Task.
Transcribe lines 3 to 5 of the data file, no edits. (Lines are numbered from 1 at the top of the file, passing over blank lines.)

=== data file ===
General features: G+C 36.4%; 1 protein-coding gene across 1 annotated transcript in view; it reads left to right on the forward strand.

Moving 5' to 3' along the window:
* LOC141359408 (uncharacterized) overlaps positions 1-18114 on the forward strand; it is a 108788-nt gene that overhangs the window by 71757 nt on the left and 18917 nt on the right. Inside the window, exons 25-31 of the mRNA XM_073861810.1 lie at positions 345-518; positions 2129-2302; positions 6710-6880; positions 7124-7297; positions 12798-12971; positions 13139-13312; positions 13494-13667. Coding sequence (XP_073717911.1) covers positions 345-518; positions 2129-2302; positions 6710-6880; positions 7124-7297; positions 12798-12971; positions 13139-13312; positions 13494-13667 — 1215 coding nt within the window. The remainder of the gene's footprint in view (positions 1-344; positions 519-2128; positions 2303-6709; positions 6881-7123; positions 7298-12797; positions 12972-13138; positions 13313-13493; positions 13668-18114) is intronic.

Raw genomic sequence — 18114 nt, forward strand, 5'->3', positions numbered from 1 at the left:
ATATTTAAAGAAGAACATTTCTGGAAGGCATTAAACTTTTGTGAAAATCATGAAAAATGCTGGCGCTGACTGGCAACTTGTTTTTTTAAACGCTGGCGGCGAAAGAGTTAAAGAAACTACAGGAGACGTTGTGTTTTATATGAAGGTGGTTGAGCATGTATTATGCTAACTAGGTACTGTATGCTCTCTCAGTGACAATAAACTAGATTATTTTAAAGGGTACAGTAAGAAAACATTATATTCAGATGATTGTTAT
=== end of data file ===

* LOC141359408 (uncharacterized) overlaps positions 1-18114 on the forward strand; it is a 108788-nt gene that overhangs the window by 71757 nt on the left and 18917 nt on the right. Inside the window, exons 25-31 of the mRNA XM_073861810.1 lie at positions 345-518; positions 2129-2302; positions 6710-6880; positions 7124-7297; positions 12798-12971; positions 13139-13312; positions 13494-13667. Coding sequence (XP_073717911.1) covers positions 345-518; positions 2129-2302; positions 6710-6880; positions 7124-7297; positions 12798-12971; positions 13139-13312; positions 13494-13667 — 1215 coding nt within the window. The remainder of the gene's footprint in view (positions 1-344; positions 519-2128; positions 2303-6709; positions 6881-7123; positions 7298-12797; positions 12972-13138; positions 13313-13493; positions 13668-18114) is intronic.

Raw genomic sequence — 18114 nt, forward strand, 5'->3', positions numbered from 1 at the left:
ATATTTAAAGAAGAACATTTCTGGAAGGCATTAAACTTTTGTGAAAATCATGAAAAATGCTGGCGCTGACTGGCAACTTGTTTTTTTAAACGCTGGCGGCGAAAGAGTTAAAGAAACTACAGGAGACGTTGTGTTTTATATGAAGGTGGTTGAGCATGTATTATGCTAACTAGGTACTGTATGCTCTCTCAGTGACAATAAACTAGATTATTTTAAAGGGTACAGTAAGAAAACATTATATTCAGATGATTGTTAT